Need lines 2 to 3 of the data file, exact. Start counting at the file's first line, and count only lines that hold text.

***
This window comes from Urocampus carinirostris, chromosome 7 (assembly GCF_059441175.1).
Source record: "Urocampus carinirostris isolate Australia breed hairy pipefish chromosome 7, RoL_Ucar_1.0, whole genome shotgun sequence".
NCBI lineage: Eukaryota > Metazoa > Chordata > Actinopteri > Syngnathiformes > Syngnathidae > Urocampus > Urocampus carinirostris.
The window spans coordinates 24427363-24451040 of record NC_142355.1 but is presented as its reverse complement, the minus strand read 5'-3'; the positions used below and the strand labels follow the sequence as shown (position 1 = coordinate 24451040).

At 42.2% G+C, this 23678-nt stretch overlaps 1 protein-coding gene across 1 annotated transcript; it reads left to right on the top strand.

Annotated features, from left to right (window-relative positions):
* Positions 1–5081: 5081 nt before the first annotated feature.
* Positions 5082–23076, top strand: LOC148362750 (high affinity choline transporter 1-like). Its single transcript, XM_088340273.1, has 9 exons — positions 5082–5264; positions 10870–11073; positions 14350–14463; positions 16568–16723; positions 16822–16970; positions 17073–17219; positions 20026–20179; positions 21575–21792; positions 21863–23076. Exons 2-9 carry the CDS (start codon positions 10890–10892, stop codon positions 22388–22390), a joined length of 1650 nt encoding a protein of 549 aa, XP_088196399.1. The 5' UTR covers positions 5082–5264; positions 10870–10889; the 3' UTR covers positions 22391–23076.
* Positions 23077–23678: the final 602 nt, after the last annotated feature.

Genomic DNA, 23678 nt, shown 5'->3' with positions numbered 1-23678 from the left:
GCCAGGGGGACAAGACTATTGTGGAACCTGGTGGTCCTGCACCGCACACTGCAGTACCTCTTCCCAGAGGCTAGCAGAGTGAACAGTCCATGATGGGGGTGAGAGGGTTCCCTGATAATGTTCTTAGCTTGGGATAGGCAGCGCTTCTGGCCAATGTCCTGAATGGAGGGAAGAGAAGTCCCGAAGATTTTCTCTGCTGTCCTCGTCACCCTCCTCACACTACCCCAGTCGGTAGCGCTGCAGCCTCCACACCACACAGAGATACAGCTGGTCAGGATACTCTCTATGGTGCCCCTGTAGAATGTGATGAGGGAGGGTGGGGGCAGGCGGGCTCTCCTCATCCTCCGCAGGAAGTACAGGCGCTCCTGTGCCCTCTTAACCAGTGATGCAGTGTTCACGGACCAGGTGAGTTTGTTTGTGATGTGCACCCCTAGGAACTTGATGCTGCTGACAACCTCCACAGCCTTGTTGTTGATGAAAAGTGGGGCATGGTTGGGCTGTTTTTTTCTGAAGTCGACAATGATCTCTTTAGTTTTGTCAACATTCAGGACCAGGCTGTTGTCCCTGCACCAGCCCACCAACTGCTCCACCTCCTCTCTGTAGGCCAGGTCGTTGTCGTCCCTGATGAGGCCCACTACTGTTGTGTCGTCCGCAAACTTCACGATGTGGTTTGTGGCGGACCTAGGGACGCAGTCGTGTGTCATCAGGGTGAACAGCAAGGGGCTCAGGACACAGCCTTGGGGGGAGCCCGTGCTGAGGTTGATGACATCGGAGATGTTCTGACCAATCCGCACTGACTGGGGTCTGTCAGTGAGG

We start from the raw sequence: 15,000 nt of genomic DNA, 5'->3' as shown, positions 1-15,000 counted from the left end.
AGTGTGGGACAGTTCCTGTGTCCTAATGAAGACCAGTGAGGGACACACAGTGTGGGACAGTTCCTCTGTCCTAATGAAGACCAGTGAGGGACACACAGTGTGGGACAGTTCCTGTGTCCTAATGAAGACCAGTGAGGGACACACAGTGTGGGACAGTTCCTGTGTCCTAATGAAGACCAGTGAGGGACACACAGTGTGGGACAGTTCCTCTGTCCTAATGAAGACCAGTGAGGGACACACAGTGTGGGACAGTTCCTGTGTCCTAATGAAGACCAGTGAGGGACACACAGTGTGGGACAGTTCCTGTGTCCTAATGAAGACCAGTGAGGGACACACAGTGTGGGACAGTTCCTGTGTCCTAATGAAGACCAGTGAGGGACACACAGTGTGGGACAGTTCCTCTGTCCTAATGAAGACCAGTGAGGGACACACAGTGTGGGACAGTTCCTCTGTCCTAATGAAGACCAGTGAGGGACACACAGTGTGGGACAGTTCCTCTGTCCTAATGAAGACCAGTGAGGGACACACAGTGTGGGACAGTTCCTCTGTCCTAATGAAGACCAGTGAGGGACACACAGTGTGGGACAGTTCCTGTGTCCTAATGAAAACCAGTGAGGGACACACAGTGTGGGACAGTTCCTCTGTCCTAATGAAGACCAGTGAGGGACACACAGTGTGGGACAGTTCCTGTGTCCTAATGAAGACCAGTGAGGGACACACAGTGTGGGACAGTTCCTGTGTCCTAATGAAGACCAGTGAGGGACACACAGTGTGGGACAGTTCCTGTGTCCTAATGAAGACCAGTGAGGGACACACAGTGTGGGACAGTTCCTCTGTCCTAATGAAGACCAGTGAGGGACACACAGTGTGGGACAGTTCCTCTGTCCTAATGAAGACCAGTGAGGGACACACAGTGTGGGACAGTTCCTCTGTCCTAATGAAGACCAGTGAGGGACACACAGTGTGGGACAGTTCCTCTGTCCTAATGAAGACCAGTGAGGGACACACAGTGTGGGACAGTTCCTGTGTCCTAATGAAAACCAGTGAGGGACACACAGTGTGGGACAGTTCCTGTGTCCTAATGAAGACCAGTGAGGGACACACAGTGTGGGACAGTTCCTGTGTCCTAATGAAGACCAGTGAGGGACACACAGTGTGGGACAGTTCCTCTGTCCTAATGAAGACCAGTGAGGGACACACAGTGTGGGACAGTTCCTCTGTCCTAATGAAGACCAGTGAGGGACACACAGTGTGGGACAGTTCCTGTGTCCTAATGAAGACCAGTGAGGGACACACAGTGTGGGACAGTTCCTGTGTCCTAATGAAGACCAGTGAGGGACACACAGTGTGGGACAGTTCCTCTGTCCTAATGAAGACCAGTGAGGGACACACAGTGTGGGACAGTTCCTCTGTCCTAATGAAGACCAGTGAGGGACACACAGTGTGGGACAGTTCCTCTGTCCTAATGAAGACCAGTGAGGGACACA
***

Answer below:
Source record: "Urocampus carinirostris isolate Australia breed hairy pipefish chromosome 7, RoL_Ucar_1.0, whole genome shotgun sequence".
NCBI lineage: Eukaryota > Metazoa > Chordata > Actinopteri > Syngnathiformes > Syngnathidae > Urocampus > Urocampus carinirostris.